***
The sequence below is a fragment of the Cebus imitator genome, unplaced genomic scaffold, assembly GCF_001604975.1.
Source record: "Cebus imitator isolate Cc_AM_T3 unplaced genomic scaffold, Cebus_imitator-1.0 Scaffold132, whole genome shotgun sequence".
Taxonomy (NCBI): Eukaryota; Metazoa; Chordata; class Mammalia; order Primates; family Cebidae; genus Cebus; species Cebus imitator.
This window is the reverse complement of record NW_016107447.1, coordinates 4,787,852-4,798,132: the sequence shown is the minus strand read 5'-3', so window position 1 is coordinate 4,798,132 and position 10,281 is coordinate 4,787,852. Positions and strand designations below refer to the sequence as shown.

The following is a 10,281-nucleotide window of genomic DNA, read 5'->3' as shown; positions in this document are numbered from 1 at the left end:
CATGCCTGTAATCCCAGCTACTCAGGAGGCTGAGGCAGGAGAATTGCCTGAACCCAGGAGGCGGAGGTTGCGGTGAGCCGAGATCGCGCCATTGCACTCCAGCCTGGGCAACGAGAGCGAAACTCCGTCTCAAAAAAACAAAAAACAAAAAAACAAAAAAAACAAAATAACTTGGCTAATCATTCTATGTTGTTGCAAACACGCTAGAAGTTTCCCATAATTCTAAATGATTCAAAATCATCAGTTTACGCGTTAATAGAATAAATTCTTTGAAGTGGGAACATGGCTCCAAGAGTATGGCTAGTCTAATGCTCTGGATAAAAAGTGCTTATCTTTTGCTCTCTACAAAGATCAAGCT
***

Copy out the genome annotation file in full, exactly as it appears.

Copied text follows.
The sequence below is a fragment of the Cebus imitator genome, unplaced genomic scaffold, assembly GCF_001604975.1.
Source record: "Cebus imitator isolate Cc_AM_T3 unplaced genomic scaffold, Cebus_imitator-1.0 Scaffold132, whole genome shotgun sequence".
Taxonomy (NCBI): Eukaryota; Metazoa; Chordata; class Mammalia; order Primates; family Cebidae; genus Cebus; species Cebus imitator.
This window is the reverse complement of record NW_016107447.1, coordinates 4,787,852-4,798,132: the sequence shown is the minus strand read 5'-3', so window position 1 is coordinate 4,798,132 and position 10,281 is coordinate 4,787,852. Positions and strand designations below refer to the sequence as shown.

The following is a 10,281-nucleotide window of genomic DNA, read 5'->3' as shown; positions in this document are numbered from 1 at the left end:
CATGCCTGTAATCCCAGCTACTCAGGAGGCTGAGGCAGGAGAATTGCCTGAACCCAGGAGGCGGAGGTTGCGGTGAGCCGAGATCGCGCCATTGCACTCCAGCCTGGGCAACGAGAGCGAAACTCCGTCTCAAAAAAACAAAAAACAAAAAAACAAAAAAAACAAAATAACTTGGCTAATCATTCTATGTTGTTGCAAACACGCTAGAAGTTTCCCATAATTCTAAATGATTCAAAATCATCAGTTTACGCGTTAATAGAATAAATTCTTTGAAGTGGGAACATGGCTCCAAGAGTATGGCTAGTCTAATGCTCTGGATAAAAAGTGCTTATCTTTTGCTCTCTACAAAGATCAAGCT